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Journal Article
Research Support, Non-U.S. Gov't
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Neonatal hyperparathyroidism with a heterozygous calcium-sensing receptor (CASR) R185Q mutation: clinical benefit from cinacalcet.

UNLABELLED: Neonatal hyperparathyroidism can be caused by a heterozygous inactivating mutation in the calcium-sensing receptor. Calcimimetics, allosteric activators of the calcium-sensing receptor, may provide an effective means of reducing PTH secretion in such patients. OBJECTIVE/PATIENT: The objective of the study was to identify the molecular defect and to monitor the postnatal course of a 1-wk-old infant with elevated blood ionized calcium, serum PTH, and alkaline phosphatase and low calcium excretion. The parents were normocalcemic.

METHODS: CASR gene mutation analysis was performed on genomic DNA of the proband and her parents. The infant was treated initially with pamidronate and then cinacalcet.

RESULTS: A heterozygous mutation (R185Q, CGA > CAA) in exon 4 of the CASR gene was identified in the proband. The CASR gene of both parents was normal. At 1 wk of age, iv fluids and furosemide were initiated, but hypercalcemia, hyperparathyroidism, and low calcium excretion persisted. At 2 wk of age, a single iv dose of pamidronate resulted in hypocalcemia and further increase in PTH levels, but hypercalcemia recurred within 1 wk. At 3 wk of age, a single oral dose of cinacalcet resulted in decreased PTH levels at 2 h; blood-ionized calcium reached a nadir at 10 h. Three days later daily cinacalcet was initiated, resulting in normalization of ionized calcium. The suppression of serum PTH and reduction in total serum calcium was maintained long term.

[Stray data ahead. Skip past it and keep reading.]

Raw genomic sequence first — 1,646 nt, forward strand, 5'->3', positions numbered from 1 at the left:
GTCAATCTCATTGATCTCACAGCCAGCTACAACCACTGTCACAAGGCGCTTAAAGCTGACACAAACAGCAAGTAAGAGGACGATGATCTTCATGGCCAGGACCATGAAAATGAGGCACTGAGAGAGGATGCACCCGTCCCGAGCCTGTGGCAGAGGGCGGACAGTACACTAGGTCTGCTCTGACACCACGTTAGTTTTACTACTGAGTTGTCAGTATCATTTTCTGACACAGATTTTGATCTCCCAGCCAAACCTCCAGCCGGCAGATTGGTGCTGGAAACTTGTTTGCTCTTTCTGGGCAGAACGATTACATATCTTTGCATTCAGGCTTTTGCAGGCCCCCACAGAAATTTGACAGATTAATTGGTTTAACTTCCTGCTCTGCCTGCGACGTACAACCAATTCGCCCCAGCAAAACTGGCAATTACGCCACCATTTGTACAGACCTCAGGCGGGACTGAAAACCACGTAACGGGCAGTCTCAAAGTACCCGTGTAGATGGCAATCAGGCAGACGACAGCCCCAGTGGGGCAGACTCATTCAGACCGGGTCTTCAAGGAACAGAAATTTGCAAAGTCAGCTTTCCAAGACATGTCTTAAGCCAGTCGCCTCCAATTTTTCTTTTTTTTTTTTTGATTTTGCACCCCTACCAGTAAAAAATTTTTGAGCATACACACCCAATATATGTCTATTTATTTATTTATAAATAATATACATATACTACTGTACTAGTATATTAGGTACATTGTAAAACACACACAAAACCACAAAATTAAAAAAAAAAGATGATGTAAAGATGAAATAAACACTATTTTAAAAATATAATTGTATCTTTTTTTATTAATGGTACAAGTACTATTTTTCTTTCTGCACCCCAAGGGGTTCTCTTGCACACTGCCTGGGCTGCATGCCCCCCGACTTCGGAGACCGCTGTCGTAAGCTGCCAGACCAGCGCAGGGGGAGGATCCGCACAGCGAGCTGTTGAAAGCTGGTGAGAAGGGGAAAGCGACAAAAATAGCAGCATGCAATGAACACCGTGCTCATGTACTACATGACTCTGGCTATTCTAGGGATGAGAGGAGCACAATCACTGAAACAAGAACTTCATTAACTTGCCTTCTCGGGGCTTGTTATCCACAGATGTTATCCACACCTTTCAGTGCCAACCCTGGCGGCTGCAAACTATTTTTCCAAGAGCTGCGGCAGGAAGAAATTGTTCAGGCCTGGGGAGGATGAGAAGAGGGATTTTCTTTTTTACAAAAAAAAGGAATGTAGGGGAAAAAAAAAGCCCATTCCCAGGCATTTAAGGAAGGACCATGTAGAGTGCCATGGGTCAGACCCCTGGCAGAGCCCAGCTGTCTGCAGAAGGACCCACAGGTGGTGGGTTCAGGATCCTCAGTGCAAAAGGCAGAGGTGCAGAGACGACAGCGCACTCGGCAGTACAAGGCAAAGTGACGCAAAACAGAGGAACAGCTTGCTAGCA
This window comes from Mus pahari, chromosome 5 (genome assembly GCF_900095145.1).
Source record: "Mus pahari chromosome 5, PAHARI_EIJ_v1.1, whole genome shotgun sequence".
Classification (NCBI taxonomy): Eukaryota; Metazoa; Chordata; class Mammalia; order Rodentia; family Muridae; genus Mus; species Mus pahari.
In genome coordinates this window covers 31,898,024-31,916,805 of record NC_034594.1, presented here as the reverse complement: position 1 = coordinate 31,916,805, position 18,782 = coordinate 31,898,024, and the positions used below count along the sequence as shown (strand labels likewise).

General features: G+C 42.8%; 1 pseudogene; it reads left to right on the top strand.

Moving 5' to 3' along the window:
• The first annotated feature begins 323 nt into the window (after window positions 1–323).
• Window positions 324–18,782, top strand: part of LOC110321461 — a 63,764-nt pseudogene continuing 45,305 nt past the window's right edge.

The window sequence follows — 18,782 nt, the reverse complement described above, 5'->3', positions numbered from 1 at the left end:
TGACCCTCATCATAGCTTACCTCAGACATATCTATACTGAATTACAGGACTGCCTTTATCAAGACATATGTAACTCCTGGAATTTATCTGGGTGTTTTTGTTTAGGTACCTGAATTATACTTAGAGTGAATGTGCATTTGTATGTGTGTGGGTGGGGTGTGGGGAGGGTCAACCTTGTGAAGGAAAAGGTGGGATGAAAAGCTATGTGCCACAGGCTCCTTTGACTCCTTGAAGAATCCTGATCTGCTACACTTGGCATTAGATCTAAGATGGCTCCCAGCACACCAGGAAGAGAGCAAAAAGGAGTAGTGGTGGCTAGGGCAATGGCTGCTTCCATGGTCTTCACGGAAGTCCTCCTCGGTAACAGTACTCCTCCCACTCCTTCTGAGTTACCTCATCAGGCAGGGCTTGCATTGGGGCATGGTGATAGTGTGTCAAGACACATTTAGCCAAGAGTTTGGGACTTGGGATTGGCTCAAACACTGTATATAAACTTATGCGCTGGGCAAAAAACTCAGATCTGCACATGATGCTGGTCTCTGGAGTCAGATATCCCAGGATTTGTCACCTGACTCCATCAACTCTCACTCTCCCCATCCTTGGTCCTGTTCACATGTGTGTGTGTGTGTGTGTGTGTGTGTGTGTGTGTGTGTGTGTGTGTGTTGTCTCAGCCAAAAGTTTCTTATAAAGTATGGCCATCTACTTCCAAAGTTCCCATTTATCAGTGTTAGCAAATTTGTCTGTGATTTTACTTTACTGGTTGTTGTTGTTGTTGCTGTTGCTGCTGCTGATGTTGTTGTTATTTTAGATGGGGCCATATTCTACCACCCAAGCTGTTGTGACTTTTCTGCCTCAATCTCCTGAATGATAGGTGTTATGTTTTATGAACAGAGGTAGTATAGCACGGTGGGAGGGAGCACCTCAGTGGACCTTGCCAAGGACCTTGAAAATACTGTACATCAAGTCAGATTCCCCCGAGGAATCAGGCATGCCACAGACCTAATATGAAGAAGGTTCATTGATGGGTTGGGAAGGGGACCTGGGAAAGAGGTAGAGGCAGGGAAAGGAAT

CONCLUSIONS: In neonatal hyperparathyroidism secondary to presumed de novo heterozygous CASR mutation, treatment with cinacalcet decreases PTH secretion and serum calcium levels and mitigates the need for parathyroidectomy.

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